The Green Visions Program got its start helping inner-city youths learn career skills and obtain paying jobs with a simple question for Ionia native Michael Philipson, who co-founded the Rochester-based nonprofit Greentopia that runs the program.
How can Greentopia be a good neighbor to the JOSANA neighborhood, which is in the area of Jay and Ames streets in the city of Rochester?
That question eventually led to the formation of the workforce development and training program in 2013 and today is still going strong.
Students of the program tend to a garden growing a variety of flowers in empty lots around the Rochester neighborhood, which are then bundled into bouquets and sold at the Public Market and area Wegmans stores.
It’s an example of community problem-solving that led to the formation of the West Bloomfield Knit Club, which organized the lecture. Hosted by the West Bloomfield Congregational Church off Routes 5 and 20, the lecture was the first in a four-part series designed to spark discussion among members of the community, according to Hank Stone, a member of the group.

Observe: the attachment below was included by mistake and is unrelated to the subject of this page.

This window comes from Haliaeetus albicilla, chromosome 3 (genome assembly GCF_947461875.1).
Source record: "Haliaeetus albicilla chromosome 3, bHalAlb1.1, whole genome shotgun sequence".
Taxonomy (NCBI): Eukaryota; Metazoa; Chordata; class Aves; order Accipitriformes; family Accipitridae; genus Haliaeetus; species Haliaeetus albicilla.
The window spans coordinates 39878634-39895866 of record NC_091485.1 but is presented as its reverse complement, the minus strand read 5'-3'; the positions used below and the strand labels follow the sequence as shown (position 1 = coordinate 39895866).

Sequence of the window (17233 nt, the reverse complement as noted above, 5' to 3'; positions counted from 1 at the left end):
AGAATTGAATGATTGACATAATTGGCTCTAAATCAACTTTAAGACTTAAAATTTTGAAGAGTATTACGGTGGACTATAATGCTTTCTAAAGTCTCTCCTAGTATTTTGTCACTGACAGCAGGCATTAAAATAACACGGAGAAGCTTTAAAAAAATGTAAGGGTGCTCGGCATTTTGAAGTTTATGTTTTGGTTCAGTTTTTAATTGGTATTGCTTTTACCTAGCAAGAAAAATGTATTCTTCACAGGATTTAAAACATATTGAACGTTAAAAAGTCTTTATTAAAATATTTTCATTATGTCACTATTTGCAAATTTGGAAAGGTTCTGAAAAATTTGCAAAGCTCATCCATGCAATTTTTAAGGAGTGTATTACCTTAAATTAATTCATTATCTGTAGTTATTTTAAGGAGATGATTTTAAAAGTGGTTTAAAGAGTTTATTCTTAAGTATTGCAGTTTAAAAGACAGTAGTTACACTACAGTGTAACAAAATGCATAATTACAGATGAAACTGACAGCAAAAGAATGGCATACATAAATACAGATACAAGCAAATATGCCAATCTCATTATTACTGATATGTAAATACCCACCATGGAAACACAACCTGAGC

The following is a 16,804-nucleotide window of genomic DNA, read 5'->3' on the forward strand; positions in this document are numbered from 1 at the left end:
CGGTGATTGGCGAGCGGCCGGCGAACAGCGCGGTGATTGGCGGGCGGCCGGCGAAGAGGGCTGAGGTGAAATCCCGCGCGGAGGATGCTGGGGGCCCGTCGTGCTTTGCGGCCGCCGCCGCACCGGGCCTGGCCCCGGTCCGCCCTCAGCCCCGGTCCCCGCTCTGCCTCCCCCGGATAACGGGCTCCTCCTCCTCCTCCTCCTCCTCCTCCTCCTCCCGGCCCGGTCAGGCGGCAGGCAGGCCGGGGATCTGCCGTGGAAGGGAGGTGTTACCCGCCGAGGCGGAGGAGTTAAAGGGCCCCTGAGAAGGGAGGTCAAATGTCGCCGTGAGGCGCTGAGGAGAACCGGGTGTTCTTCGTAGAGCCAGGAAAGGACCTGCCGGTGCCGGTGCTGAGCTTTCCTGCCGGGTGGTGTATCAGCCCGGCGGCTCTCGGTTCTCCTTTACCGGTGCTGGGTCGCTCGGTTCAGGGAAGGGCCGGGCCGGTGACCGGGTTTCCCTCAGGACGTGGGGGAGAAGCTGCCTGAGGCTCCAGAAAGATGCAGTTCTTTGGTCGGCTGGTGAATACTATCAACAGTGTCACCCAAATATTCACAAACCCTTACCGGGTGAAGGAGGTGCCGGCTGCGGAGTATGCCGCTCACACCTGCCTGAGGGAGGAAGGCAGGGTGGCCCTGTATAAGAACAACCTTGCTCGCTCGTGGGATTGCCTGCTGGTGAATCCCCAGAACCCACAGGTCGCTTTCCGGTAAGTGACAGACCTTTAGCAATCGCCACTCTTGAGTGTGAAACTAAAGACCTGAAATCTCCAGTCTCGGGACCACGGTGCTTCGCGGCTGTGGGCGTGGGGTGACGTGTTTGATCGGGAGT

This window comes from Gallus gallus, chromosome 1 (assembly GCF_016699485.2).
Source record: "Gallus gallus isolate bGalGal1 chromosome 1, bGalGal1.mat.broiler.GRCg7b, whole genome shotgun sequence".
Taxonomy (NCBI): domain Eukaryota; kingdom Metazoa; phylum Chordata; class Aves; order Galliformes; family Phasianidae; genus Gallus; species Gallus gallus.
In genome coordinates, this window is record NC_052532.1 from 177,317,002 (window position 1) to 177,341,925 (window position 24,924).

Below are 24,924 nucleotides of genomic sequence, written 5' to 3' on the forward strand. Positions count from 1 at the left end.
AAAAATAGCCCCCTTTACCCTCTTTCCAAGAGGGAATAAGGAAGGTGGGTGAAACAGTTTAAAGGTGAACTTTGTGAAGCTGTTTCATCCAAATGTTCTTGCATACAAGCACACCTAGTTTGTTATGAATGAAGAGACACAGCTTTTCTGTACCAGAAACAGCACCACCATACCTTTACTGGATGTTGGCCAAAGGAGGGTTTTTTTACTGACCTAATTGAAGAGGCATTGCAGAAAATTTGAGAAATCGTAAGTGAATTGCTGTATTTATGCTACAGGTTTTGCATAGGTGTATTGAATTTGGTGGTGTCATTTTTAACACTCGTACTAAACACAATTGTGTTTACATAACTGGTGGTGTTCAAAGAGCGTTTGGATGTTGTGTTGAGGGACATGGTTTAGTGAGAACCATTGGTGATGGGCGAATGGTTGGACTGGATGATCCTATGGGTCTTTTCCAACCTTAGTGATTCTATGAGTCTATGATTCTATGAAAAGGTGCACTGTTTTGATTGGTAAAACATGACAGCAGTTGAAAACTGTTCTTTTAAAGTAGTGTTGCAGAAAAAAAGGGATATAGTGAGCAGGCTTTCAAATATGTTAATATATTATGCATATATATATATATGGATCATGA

The discussion group first started up after the 2016 presidential election, in response to tensions between members of the congregation. A series of meetings soon began to bridge the divide.
“We wanted things on which we could agree,” Stone said.
West Bloomfield also used to be a “hot bed of discussion,” according to Stone, recounting a conversation he had with the church’s pastor, the Rev. Cory Keyes. As a result, the Knit Club began to have a series of conversations in the hope of revitalizing that spirit of community debate.
And that led to the presentation on Greentopia’s workforce program.